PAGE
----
So, the USGA has a national development program; what is it, and what are its aspirations?
When Heather Daly-Donofrio began her new job as the USGA’s managing director of player relations and development last May, she started with a blank sheet of paper.
Now, with the former LPGA player and executive spearheading the effort, the USGA has unveiled its long awaited and much needed national development program.
The U.S. National Development Program will launch this year with a goal of creating a pipeline to foster current and future generations of American golf talent, from the early stages of the competitive junior ranks through the professional game. In the USGA’s words, it hopes to “identify, train, develop, fund and support the nation’s most promising junior players – regardless of cultural, geographical or financial background – to ensure that American golf is the global leader in the game.”
“When you have a young boy or girl watching the PGA Tour or LPGA, and they turn to their mommy and say, ‘Hey, I want to be that.’ ... We want to create a clear and defined pathway to that,” Daly-Donofrio said. “We want to strengthen and broaden that junior pipeline, to give the same support that other countries give their athletes and make sure that young boys and girls have resources that they need to achieve their dreams.”
Most other leading countries in the golf world have long implemented national programs, providing a bevy of resources to their most promising players. But as USGA CEO Mike Whan noted, U.S.-born players, who up until last year had been somewhat hindered by strict USGA’s amateur rules, have been at a “huge competitive disadvantage in this regard.”
“We simply ask our athletes, parents and coaches to forge their own path, without any unified national guidance or financial support,” Whan added.
While there is still much to be done, including hiring staff and working out some details, Daly-Donofrio called 2023 a “foundation-building year.”
Here is a closer look at the six pillars the USGA will lean on as it moves forward with what figures to be a massive yet crucial undertaking:
Talent identification: The minimum age for entry into the national program is expected to be 12 years old, according to Daly-Donofrio. Players will be selected based on a variety of metrics – as of now, the USGA has about 25 in mind. And they aren’t just limited to rankings, though the USGA will create a ranking to sort its talent. In addition to its own data, the USGA will lean on local golf associations, junior tours and PGA of American sections to help in identifying worthy talent.
Think of this like creating a pool of prospects where the USGA can cultivate and support all of its potential talent while allowing the elite players to showcase those talents through competition with the national team.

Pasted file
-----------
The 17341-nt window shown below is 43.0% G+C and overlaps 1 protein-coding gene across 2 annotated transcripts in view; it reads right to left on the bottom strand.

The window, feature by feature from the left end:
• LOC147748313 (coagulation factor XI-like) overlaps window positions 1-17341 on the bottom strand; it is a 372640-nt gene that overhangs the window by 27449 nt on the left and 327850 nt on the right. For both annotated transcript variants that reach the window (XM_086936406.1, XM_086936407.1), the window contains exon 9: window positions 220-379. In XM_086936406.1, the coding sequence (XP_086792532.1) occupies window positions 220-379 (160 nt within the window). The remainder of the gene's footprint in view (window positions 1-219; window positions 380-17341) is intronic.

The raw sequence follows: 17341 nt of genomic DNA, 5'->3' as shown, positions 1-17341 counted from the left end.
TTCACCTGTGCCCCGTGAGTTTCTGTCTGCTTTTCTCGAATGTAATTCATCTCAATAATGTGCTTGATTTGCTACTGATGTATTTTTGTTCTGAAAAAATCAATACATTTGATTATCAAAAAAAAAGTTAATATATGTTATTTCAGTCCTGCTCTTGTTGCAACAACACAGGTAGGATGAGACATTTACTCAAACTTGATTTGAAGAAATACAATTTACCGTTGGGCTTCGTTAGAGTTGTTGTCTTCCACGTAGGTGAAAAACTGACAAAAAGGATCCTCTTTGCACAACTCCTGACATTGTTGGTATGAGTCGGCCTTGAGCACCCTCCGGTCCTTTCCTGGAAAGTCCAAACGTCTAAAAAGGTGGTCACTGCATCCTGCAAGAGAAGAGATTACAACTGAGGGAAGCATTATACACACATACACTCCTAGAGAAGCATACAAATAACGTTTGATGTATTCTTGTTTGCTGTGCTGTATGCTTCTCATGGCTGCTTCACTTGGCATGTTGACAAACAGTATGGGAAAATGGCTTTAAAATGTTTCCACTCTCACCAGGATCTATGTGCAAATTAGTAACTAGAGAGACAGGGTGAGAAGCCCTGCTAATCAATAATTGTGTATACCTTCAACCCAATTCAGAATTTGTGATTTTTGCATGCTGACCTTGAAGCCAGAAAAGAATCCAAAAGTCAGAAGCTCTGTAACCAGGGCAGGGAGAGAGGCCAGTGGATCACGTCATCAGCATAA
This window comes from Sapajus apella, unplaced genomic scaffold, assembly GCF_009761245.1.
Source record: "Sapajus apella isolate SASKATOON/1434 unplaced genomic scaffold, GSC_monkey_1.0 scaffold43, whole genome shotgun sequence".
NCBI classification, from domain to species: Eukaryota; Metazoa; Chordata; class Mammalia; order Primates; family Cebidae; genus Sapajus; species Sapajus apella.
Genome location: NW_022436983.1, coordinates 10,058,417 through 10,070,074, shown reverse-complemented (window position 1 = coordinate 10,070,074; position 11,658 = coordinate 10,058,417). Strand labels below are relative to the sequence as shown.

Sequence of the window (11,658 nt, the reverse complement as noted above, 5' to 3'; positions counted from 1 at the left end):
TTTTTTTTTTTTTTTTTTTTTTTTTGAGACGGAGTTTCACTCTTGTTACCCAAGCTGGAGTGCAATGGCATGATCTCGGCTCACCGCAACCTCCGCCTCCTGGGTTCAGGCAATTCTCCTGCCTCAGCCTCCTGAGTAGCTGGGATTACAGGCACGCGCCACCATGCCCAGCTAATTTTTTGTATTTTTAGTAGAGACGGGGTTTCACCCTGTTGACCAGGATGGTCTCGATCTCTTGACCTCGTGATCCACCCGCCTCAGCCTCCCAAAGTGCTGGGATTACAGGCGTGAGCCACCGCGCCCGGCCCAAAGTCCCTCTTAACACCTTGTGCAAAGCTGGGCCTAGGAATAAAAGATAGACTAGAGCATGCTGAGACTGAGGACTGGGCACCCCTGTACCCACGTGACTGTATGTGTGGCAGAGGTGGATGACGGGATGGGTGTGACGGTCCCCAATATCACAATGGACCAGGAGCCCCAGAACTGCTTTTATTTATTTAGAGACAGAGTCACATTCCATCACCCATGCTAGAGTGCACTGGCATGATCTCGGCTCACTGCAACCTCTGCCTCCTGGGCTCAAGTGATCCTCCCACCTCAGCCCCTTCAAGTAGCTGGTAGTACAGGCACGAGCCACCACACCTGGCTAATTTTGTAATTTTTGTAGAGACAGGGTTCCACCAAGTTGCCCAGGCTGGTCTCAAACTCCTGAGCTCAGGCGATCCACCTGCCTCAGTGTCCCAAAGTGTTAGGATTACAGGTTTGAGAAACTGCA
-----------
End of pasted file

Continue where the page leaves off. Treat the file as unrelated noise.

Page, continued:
Athlete financial support: The USGA plans to create a grant program – initially backed by the USGA and eventually also corporate sponsors and donors – and will start providing financial support to about 50 juniors this year, helping offset costs for tournament entry fees, travel, coaching costs, golf course access, equipment and more. By 2027, the goal is to fund around 1,000 juniors.
There is a need-based component for financial assistance, Daly-Donofrio said.
Access to competition: With a variety of competitive options around the country, from top national tours like the AJGA to local junior events, there is no shortage of places to play, but that also creates some confusion of where and how players can log their tournament reps. Where the USGA’s program comes into play is it will create a clearer pathway to direct players up the junior ranks, starting with state-level competitions and ending with providing exemptions into AJGA tournaments, including invitationals, and USGA championships.
And by 2025, the USGA aims to have its own regional championships to further assist in identifying and developing talent.
National teams: The elite players who are selected to one of three national teams – junior (launched in 2024), amateur (2025) and young professional (2026) – will have increased resources available to them, year-round support that includes access to world-class coaching, analytics, sports psychology and nutritional guidance, and training camps. The national teams will also travel internationally to play tournaments, which potentially could include head-to-head matches between the U.S. and other national teams. “We’ve found that American players just aren’t getting the type of international exposure as players from other countries,” Daly-Donofrio said.
The initial numbers for these teams are the following: junior – 30 boys and 30 girls; amateur – 15 men and 15 women; young pros – 10 men and 10 women. A coach for the junior team will be determined later this year.
There is also a goal of creating state teams to better organize players within in the program and to serve as sort of a feeder system into the national team.
Athlete resources: While the national-team members will have the most resources available to them, the USGA will begin this year developing a platform to help all its players navigate the vast competitive landscape and ensure that they receive the best tools to be able to succeed and grow; the hope is for a player to be able to enter information about themselves, from handicap to what geographical area they want to play tournaments in, and find the best opportunities for their situation as they are readied for national-team competition.
Player development and relations: In addition to resources that help develop players’ games, the USGA also will provide mentoring opportunities for its national team members, whether it’s from USGA champions or other top athletes.
“This is a long-term play for us, a forever play,” Daly-Donofrio said. “We are in this for the future, to foster future generations of American golf talent.”